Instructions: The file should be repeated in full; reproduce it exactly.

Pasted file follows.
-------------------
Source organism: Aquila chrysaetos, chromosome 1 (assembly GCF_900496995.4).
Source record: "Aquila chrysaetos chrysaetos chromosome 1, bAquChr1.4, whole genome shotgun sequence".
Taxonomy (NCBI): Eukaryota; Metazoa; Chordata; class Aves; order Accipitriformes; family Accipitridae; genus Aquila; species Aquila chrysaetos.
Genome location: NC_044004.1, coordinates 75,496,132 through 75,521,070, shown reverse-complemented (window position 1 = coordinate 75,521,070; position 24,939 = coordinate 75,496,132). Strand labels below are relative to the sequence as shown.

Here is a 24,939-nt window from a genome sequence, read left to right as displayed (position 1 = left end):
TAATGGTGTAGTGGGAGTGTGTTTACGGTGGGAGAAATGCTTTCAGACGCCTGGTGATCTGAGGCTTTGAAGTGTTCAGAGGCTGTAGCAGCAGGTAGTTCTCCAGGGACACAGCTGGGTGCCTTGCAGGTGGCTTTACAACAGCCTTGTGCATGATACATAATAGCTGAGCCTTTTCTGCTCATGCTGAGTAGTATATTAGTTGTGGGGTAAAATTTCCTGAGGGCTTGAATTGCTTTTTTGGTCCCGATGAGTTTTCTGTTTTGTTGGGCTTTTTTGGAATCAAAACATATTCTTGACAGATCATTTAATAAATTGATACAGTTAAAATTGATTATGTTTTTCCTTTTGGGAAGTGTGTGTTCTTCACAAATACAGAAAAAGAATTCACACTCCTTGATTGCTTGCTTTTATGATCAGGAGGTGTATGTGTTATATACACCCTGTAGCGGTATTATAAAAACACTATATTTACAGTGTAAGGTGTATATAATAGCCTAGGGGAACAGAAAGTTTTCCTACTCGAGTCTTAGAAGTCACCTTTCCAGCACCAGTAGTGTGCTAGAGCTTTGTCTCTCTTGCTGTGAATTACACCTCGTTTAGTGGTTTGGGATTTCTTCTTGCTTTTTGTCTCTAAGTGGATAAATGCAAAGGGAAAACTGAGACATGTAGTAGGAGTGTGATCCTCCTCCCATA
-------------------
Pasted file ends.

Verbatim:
Source organism: Aquila chrysaetos, chromosome 1 (assembly GCF_900496995.4).
Source record: "Aquila chrysaetos chrysaetos chromosome 1, bAquChr1.4, whole genome shotgun sequence".
Taxonomy (NCBI): Eukaryota; Metazoa; Chordata; class Aves; order Accipitriformes; family Accipitridae; genus Aquila; species Aquila chrysaetos.
Genome location: NC_044004.1, coordinates 75,496,132 through 75,521,070, shown reverse-complemented (window position 1 = coordinate 75,521,070; position 24,939 = coordinate 75,496,132). Strand labels below are relative to the sequence as shown.

Here is a 24,939-nt window from a genome sequence, read left to right as displayed (position 1 = left end):
TAATGGTGTAGTGGGAGTGTGTTTACGGTGGGAGAAATGCTTTCAGACGCCTGGTGATCTGAGGCTTTGAAGTGTTCAGAGGCTGTAGCAGCAGGTAGTTCTCCAGGGACACAGCTGGGTGCCTTGCAGGTGGCTTTACAACAGCCTTGTGCATGATACATAATAGCTGAGCCTTTTCTGCTCATGCTGAGTAGTATATTAGTTGTGGGGTAAAATTTCCTGAGGGCTTGAATTGCTTTTTTGGTCCCGATGAGTTTTCTGTTTTGTTGGGCTTTTTTGGAATCAAAACATATTCTTGACAGATCATTTAATAAATTGATACAGTTAAAATTGATTATGTTTTTCCTTTTGGGAAGTGTGTGTTCTTCACAAATACAGAAAAAGAATTCACACTCCTTGATTGCTTGCTTTTATGATCAGGAGGTGTATGTGTTATATACACCCTGTAGCGGTATTATAAAAACACTATATTTACAGTGTAAGGTGTATATAATAGCCTAGGGGAACAGAAAGTTTTCCTACTCGAGTCTTAGAAGTCACCTTTCCAGCACCAGTAGTGTGCTAGAGCTTTGTCTCTCTTGCTGTGAATTACACCTCGTTTAGTGGTTTGGGATTTCTTCTTGCTTTTTGTCTCTAAGTGGATAAATGCAAAGGGAAAACTGAGACATGTAGTAGGAGTGTGATCCTCCTCCCATA